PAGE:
Many of the articles written for this site target phrases with less than 100 searches per month.
Earnings for the Niche Site
The great part about this site is that it’s earning money outside of selling our own products. We are monetizing the site in 2 ways: Amazon Associates and our own products through Shopify/Amazon FBA.
Here’s a quick look at the Amazon Associates earnings for December:
So, this site on its own earned nearly $1,700 for December. Not bad for a niche site less than 6 months old. However, we also sold several of our own physical products either through Amazon or through our Shopify checkout right on our site.
It’s not a lot, but I’m super happy to say that we are selling some product completely off of Amazon now.
So, less than 1% of the product sales took place on our website when compared to Amazon…but it’s a start. I hope to grow this side of the business quite a bit through paid traffic and of course good ol’ content marketing (the exact stuff we are teaching during Niche Site Project 3.0 right now).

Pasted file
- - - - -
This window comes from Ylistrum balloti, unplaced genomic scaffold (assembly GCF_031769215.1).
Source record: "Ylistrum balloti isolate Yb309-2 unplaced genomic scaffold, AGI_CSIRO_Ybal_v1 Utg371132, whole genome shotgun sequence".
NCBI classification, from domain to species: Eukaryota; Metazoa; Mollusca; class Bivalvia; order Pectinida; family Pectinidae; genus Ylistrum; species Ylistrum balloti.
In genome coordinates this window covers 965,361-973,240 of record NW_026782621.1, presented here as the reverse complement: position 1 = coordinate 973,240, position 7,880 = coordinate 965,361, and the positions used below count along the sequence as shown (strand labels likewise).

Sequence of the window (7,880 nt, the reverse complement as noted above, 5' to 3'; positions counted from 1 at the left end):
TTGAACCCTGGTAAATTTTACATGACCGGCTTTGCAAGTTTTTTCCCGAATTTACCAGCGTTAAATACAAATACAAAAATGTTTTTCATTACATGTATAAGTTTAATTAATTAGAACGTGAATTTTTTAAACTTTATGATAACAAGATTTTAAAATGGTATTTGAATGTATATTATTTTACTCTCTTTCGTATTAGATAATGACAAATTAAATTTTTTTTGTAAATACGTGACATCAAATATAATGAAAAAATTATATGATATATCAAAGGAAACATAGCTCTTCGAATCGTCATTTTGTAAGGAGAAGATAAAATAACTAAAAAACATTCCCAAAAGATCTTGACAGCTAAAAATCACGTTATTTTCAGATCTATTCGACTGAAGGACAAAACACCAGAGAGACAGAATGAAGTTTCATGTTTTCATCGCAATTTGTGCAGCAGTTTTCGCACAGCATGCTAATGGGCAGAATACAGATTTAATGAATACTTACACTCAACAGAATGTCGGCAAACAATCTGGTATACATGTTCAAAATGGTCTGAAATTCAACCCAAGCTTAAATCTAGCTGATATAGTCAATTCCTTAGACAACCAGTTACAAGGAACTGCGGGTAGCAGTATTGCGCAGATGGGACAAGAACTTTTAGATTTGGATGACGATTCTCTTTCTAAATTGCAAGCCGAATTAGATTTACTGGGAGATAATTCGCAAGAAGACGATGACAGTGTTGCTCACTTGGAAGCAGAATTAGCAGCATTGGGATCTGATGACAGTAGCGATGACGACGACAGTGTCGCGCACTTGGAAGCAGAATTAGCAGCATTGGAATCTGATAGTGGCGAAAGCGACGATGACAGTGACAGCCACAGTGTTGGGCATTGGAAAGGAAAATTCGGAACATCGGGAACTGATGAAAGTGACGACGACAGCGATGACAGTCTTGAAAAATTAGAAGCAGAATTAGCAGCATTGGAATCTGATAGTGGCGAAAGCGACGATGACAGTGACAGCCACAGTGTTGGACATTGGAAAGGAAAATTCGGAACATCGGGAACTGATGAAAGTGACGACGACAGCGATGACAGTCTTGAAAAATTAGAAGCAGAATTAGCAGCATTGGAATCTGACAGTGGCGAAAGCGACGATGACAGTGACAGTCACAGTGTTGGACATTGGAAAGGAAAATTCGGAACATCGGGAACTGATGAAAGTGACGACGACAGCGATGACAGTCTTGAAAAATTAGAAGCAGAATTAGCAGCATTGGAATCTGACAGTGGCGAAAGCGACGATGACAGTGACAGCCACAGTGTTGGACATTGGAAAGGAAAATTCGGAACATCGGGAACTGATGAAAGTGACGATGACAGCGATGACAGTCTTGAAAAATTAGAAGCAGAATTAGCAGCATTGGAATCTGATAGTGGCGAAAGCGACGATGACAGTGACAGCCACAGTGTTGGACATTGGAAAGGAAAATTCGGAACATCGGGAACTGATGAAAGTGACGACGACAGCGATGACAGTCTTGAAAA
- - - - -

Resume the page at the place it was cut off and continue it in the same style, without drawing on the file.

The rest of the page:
The potential to grow this business is substantial. I’ve set a goal to order 6 new products by the end of next month. It will take a little while to have the full order manufactured, shipped, and launched; however, I plan to have 6 new products picked out, sampled, and ordered before March 1st.
I’ve seen the potential from last year, and I expect 2016 to be a big growth year. I’m investing a lot right now and will continue to do so as long as my cash flow is at least break even. Most of my profits are tied up in inventory, but I’m okay with that for the short term.
Overall, I hope you’ve enjoyed this quick update on my Amazon FBA business! As always, if you have any comments or questions, feel free to leave them below.